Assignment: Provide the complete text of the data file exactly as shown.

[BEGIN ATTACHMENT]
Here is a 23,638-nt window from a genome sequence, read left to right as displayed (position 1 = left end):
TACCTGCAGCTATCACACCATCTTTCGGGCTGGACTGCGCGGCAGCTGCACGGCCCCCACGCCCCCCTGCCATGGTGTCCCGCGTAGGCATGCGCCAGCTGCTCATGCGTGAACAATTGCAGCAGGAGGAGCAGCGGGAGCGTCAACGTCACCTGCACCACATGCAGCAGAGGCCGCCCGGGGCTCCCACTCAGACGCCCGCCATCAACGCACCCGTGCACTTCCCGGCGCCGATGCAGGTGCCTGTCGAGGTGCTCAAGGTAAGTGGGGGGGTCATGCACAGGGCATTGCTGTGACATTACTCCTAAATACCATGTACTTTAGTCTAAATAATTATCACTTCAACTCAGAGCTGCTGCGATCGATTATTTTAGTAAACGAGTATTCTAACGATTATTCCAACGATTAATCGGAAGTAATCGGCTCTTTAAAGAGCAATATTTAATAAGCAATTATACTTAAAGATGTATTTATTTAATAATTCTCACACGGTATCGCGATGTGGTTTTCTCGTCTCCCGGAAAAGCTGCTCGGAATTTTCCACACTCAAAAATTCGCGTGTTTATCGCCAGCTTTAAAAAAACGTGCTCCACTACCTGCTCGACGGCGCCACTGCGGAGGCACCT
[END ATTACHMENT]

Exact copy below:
Here is a 23,638-nt window from a genome sequence, read left to right as displayed (position 1 = left end):
TACCTGCAGCTATCACACCATCTTTCGGGCTGGACTGCGCGGCAGCTGCACGGCCCCCACGCCCCCCTGCCATGGTGTCCCGCGTAGGCATGCGCCAGCTGCTCATGCGTGAACAATTGCAGCAGGAGGAGCAGCGGGAGCGTCAACGTCACCTGCACCACATGCAGCAGAGGCCGCCCGGGGCTCCCACTCAGACGCCCGCCATCAACGCACCCGTGCACTTCCCGGCGCCGATGCAGGTGCCTGTCGAGGTGCTCAAGGTAAGTGGGGGGGTCATGCACAGGGCATTGCTGTGACATTACTCCTAAATACCATGTACTTTAGTCTAAATAATTATCACTTCAACTCAGAGCTGCTGCGATCGATTATTTTAGTAAACGAGTATTCTAACGATTATTCCAACGATTAATCGGAAGTAATCGGCTCTTTAAAGAGCAATATTTAATAAGCAATTATACTTAAAGATGTATTTATTTAATAATTCTCACACGGTATCGCGATGTGGTTTTCTCGTCTCCCGGAAAAGCTGCTCGGAATTTTCCACACTCAAAAATTCGCGTGTTTATCGCCAGCTTTAAAAAAACGTGCTCCACTACCTGCTCGACGGCGCCACTGCGGAGGCACCT